I see amazing work being done in all corners of our country and I see even bigger and better things to be done. Just like the velour top, the seams aren’t perfect, but there’s plenty room for growth and that’s exactly what South Africans are doing, GROWING.
The skirt represented the system we are governed by; ideally perfect but…
Just like the uncomfortably tight fit of my pencil skirt, poorly managed. I ended up not wearing it.
Our constitution prides itself as being one of the best ever developed! And indeed it is. But the system that governs us and boasts about being democratic has disappointed us in so many ways. Poor service delivery, imbalances in our justice system, our education system being “in crisis” and so many more!
22 years after our freedom and 40 years after the iconic June 16 of 1976 and students are still fighting the government for basic educational requirements. Just like my skirt, it’s a tight and uncomfortable situation to be in. But unlike a skirt that I can just zip off and dispose of, correcting these injustices is no easy task. As liberated South Africans, where do we even start?
My feet were the ugly realities South Africans face on a daily and the shoes represented where we would ideally like to be
My feet didn’t look quite as pretty as the shoes I wanted to wear. The shoes were strong, elevated and if they were a person – they would’ve been the kind of person who was sure of themselves with all of life’s opportunities on their tips. The kind of person all South Africans would want to be.
But my feet appeared to be stuck to the ground. They seemed to yearn for those beautiful shoes that looked so hard to reach. I feel like that is how most South Africans feel. With all these opportunities at our reach, sometimes we just choose to go with the flow. Because at times, the system appears to be hard to oppose:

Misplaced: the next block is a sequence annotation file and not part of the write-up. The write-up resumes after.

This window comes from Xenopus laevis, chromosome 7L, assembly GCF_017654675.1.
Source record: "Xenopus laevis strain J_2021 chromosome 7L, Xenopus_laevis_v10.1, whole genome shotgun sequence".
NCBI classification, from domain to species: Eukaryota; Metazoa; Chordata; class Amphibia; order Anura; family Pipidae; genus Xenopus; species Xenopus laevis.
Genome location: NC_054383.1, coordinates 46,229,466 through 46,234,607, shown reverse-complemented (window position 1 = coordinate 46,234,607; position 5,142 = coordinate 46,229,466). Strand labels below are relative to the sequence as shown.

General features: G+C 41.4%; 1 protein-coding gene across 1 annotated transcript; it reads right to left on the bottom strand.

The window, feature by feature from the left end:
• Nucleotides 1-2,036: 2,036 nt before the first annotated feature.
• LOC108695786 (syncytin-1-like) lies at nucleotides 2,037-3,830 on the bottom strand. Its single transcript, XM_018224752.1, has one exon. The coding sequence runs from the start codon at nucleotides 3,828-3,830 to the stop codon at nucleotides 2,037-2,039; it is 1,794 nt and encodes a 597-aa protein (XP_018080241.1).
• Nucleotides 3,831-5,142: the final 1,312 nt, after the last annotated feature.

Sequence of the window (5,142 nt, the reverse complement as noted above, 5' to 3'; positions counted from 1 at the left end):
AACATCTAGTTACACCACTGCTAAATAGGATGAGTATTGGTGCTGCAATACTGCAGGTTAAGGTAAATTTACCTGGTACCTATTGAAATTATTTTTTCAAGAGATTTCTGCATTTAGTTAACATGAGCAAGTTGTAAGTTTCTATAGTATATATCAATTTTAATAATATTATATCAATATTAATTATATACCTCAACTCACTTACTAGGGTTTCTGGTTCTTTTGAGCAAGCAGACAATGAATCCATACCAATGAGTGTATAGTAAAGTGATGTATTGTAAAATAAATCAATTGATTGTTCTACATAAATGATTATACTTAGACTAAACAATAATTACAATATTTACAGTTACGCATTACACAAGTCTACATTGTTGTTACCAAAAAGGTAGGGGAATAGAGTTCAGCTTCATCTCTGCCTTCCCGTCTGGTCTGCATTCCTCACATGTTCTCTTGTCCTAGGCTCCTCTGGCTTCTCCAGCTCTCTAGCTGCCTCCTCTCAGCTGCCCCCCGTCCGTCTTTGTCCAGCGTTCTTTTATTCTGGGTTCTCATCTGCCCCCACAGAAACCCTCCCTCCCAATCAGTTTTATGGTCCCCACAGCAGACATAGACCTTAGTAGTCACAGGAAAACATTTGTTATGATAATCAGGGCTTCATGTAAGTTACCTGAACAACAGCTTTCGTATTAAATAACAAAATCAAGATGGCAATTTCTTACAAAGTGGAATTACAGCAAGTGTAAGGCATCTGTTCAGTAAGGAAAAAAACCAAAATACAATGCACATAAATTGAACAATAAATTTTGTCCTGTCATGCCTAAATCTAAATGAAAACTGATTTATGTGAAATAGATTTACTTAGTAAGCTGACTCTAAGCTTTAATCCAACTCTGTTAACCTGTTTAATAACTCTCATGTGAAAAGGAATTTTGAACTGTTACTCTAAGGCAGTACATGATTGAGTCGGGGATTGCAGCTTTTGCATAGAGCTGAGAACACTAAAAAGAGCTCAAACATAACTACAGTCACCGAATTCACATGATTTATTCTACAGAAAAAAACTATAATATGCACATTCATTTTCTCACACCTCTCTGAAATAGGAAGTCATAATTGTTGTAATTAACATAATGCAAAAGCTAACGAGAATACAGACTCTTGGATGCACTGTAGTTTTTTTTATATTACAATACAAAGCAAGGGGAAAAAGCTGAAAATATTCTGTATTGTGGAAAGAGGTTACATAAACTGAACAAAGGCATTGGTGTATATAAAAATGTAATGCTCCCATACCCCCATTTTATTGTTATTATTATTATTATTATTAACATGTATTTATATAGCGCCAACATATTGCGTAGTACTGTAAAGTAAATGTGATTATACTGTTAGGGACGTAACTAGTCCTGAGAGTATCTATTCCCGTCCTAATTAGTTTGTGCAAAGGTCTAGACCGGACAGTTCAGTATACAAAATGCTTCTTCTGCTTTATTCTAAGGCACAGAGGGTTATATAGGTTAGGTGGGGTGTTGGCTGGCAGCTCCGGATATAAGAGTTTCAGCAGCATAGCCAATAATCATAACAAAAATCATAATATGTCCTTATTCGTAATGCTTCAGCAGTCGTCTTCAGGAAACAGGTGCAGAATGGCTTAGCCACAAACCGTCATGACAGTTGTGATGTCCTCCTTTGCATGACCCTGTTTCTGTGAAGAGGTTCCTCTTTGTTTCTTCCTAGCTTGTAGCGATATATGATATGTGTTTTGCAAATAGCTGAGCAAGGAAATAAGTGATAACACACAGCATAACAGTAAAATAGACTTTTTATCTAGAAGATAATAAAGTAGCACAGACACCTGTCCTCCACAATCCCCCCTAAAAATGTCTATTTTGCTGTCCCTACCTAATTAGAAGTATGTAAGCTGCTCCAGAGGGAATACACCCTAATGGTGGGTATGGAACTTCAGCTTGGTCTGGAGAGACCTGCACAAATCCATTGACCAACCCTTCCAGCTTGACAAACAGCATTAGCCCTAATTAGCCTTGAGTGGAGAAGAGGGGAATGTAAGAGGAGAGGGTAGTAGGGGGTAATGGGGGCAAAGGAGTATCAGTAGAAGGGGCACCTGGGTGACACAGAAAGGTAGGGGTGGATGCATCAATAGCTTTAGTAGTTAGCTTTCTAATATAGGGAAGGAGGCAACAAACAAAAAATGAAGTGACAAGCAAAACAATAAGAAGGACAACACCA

- That 9 to 5 with a solid and basic salary
- Accepting the concept of democracy but not opposing it wisely when we identify anomalies within it.
- Racial slanders that black South Africans are still being attacked with and so many more.
My feet just depicted the sad reality to our freedom. A side that we don’t like talking about or admitting to ourselves. The side of our country that leaves us feeling like hopeless voters.
My conclusion of #40yearsafter?
For me it’s what you make it out to be. Yes at times it looks like we are tied down with ropes and can’t move like my feet. But this truly is a land filled with opportunity and I can attest to that. Even though we feel disappointed by our leaders, we have the ability to change that. Just like the youth of June 16 of 1976, Generation X has proven itself to be brave enough to stand up to injustices with the #FeesMustFall Movement. We just need to stand together more often for worthy causes, believe in our talents and work towards making our country thrive economically. This is the time when we can make something of ourselves and continue knocking on doors which have been shut down on us (hell, break them down if we need to!). We are finally being recognized internationally for the outstanding, talented, rich and diverse nation we’ve always prided ourselves to be. Adversities of the past and present do not need to run us down. Instead let’s learn from them and create a better reality for ourselves. The world is looking; now let’s make it our runway!
More Images from the June 16 Kasiinstawalk….
Photographs by Luvuyo Wogqoyi. Pants by Gordons House of Six.
More images from Luvuyo…
Photographs by Mawande Manez Sobethwa. Top by Kahwarah.
More images from Mawande…
Visit the Kasiinstawalk page on Facebook for more compelling images from the walk.
Love Yoli xxx
Other Images: Instagram